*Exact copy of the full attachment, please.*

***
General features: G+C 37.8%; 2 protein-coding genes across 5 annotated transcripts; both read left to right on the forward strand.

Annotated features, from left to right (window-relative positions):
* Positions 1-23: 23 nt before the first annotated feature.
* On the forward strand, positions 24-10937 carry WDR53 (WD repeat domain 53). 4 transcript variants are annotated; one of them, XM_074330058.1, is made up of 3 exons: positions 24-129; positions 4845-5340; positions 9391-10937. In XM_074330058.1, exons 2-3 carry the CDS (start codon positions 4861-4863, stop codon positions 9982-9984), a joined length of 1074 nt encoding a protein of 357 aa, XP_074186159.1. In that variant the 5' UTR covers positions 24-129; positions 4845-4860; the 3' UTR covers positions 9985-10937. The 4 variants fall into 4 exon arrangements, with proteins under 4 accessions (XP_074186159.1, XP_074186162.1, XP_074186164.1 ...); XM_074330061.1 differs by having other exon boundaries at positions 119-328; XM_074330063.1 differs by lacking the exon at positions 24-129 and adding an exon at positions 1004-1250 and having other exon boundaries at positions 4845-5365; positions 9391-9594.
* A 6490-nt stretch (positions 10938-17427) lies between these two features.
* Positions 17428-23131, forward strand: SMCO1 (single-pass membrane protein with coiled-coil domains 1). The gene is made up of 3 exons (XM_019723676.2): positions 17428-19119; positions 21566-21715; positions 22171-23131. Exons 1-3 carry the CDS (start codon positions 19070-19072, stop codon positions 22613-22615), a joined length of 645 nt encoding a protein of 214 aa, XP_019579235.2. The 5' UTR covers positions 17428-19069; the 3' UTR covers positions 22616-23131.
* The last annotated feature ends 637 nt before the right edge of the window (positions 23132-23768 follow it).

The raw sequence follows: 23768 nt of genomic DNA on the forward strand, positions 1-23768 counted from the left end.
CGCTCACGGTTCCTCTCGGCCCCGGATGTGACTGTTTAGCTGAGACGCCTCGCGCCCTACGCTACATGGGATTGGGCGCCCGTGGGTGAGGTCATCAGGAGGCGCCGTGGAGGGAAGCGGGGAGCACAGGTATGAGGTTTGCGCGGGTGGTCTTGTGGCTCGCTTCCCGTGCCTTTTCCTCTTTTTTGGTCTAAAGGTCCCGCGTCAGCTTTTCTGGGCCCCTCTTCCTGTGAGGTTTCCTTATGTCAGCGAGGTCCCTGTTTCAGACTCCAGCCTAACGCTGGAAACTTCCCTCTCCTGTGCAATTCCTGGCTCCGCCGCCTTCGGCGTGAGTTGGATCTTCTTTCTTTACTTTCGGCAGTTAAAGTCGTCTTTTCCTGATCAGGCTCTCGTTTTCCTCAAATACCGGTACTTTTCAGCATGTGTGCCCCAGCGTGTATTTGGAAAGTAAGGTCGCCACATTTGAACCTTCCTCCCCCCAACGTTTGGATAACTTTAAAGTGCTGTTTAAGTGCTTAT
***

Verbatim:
General features: G+C 37.8%; 2 protein-coding genes across 5 annotated transcripts; both read left to right on the forward strand.

Annotated features, from left to right (window-relative positions):
* Positions 1-23: 23 nt before the first annotated feature.
* On the forward strand, positions 24-10937 carry WDR53 (WD repeat domain 53). 4 transcript variants are annotated; one of them, XM_074330058.1, is made up of 3 exons: positions 24-129; positions 4845-5340; positions 9391-10937. In XM_074330058.1, exons 2-3 carry the CDS (start codon positions 4861-4863, stop codon positions 9982-9984), a joined length of 1074 nt encoding a protein of 357 aa, XP_074186159.1. In that variant the 5' UTR covers positions 24-129; positions 4845-4860; the 3' UTR covers positions 9985-10937. The 4 variants fall into 4 exon arrangements, with proteins under 4 accessions (XP_074186159.1, XP_074186162.1, XP_074186164.1 ...); XM_074330061.1 differs by having other exon boundaries at positions 119-328; XM_074330063.1 differs by lacking the exon at positions 24-129 and adding an exon at positions 1004-1250 and having other exon boundaries at positions 4845-5365; positions 9391-9594.
* A 6490-nt stretch (positions 10938-17427) lies between these two features.
* Positions 17428-23131, forward strand: SMCO1 (single-pass membrane protein with coiled-coil domains 1). The gene is made up of 3 exons (XM_019723676.2): positions 17428-19119; positions 21566-21715; positions 22171-23131. Exons 1-3 carry the CDS (start codon positions 19070-19072, stop codon positions 22613-22615), a joined length of 645 nt encoding a protein of 214 aa, XP_019579235.2. The 5' UTR covers positions 17428-19069; the 3' UTR covers positions 22616-23131.
* The last annotated feature ends 637 nt before the right edge of the window (positions 23132-23768 follow it).

The raw sequence follows: 23768 nt of genomic DNA on the forward strand, positions 1-23768 counted from the left end.
CGCTCACGGTTCCTCTCGGCCCCGGATGTGACTGTTTAGCTGAGACGCCTCGCGCCCTACGCTACATGGGATTGGGCGCCCGTGGGTGAGGTCATCAGGAGGCGCCGTGGAGGGAAGCGGGGAGCACAGGTATGAGGTTTGCGCGGGTGGTCTTGTGGCTCGCTTCCCGTGCCTTTTCCTCTTTTTTGGTCTAAAGGTCCCGCGTCAGCTTTTCTGGGCCCCTCTTCCTGTGAGGTTTCCTTATGTCAGCGAGGTCCCTGTTTCAGACTCCAGCCTAACGCTGGAAACTTCCCTCTCCTGTGCAATTCCTGGCTCCGCCGCCTTCGGCGTGAGTTGGATCTTCTTTCTTTACTTTCGGCAGTTAAAGTCGTCTTTTCCTGATCAGGCTCTCGTTTTCCTCAAATACCGGTACTTTTCAGCATGTGTGCCCCAGCGTGTATTTGGAAAGTAAGGTCGCCACATTTGAACCTTCCTCCCCCCAACGTTTGGATAACTTTAAAGTGCTGTTTAAGTGCTTAT